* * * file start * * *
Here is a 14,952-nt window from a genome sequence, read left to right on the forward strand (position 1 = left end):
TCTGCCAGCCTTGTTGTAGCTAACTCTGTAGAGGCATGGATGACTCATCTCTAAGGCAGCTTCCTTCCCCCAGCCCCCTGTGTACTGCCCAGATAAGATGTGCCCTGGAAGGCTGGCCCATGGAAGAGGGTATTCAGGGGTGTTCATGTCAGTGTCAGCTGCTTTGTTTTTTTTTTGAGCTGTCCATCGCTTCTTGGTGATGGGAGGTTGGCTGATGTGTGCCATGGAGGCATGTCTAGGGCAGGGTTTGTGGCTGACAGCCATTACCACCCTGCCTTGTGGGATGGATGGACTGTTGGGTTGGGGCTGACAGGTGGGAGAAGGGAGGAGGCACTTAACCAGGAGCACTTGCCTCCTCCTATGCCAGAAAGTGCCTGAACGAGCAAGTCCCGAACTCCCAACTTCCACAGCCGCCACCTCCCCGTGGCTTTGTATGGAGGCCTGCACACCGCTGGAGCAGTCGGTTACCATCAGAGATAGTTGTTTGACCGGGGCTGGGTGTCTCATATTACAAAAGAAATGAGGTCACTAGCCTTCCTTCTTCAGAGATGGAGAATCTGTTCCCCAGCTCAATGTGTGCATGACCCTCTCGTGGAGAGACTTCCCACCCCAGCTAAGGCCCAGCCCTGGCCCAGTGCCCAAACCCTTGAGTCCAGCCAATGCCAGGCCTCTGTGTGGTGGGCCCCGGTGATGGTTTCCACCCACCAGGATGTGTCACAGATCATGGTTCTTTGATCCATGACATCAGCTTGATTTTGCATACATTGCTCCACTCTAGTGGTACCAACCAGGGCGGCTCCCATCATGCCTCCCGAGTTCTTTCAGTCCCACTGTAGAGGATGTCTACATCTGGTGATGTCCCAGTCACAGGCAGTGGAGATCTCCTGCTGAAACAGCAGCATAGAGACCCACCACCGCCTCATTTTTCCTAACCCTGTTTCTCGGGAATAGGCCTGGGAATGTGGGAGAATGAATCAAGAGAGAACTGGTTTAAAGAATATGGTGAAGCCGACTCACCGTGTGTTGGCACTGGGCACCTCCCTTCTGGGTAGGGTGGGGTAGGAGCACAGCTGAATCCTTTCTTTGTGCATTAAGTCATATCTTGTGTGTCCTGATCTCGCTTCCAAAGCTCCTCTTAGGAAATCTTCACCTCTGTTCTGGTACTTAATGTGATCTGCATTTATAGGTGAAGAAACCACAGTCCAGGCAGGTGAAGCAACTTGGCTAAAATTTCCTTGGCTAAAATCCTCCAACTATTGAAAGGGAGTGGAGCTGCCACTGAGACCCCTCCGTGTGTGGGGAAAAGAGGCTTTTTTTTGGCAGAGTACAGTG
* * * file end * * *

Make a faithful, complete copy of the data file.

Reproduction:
Here is a 14,952-nt window from a genome sequence, read left to right on the forward strand (position 1 = left end):
TCTGCCAGCCTTGTTGTAGCTAACTCTGTAGAGGCATGGATGACTCATCTCTAAGGCAGCTTCCTTCCCCCAGCCCCCTGTGTACTGCCCAGATAAGATGTGCCCTGGAAGGCTGGCCCATGGAAGAGGGTATTCAGGGGTGTTCATGTCAGTGTCAGCTGCTTTGTTTTTTTTTTGAGCTGTCCATCGCTTCTTGGTGATGGGAGGTTGGCTGATGTGTGCCATGGAGGCATGTCTAGGGCAGGGTTTGTGGCTGACAGCCATTACCACCCTGCCTTGTGGGATGGATGGACTGTTGGGTTGGGGCTGACAGGTGGGAGAAGGGAGGAGGCACTTAACCAGGAGCACTTGCCTCCTCCTATGCCAGAAAGTGCCTGAACGAGCAAGTCCCGAACTCCCAACTTCCACAGCCGCCACCTCCCCGTGGCTTTGTATGGAGGCCTGCACACCGCTGGAGCAGTCGGTTACCATCAGAGATAGTTGTTTGACCGGGGCTGGGTGTCTCATATTACAAAAGAAATGAGGTCACTAGCCTTCCTTCTTCAGAGATGGAGAATCTGTTCCCCAGCTCAATGTGTGCATGACCCTCTCGTGGAGAGACTTCCCACCCCAGCTAAGGCCCAGCCCTGGCCCAGTGCCCAAACCCTTGAGTCCAGCCAATGCCAGGCCTCTGTGTGGTGGGCCCCGGTGATGGTTTCCACCCACCAGGATGTGTCACAGATCATGGTTCTTTGATCCATGACATCAGCTTGATTTTGCATACATTGCTCCACTCTAGTGGTACCAACCAGGGCGGCTCCCATCATGCCTCCCGAGTTCTTTCAGTCCCACTGTAGAGGATGTCTACATCTGGTGATGTCCCAGTCACAGGCAGTGGAGATCTCCTGCTGAAACAGCAGCATAGAGACCCACCACCGCCTCATTTTTCCTAACCCTGTTTCTCGGGAATAGGCCTGGGAATGTGGGAGAATGAATCAAGAGAGAACTGGTTTAAAGAATATGGTGAAGCCGACTCACCGTGTGTTGGCACTGGGCACCTCCCTTCTGGGTAGGGTGGGGTAGGAGCACAGCTGAATCCTTTCTTTGTGCATTAAGTCATATCTTGTGTGTCCTGATCTCGCTTCCAAAGCTCCTCTTAGGAAATCTTCACCTCTGTTCTGGTACTTAATGTGATCTGCATTTATAGGTGAAGAAACCACAGTCCAGGCAGGTGAAGCAACTTGGCTAAAATTTCCTTGGCTAAAATCCTCCAACTATTGAAAGGGAGTGGAGCTGCCACTGAGACCCCTCCGTGTGTGGGGAAAAGAGGCTTTTTTTTGGCAGAGTACAGTG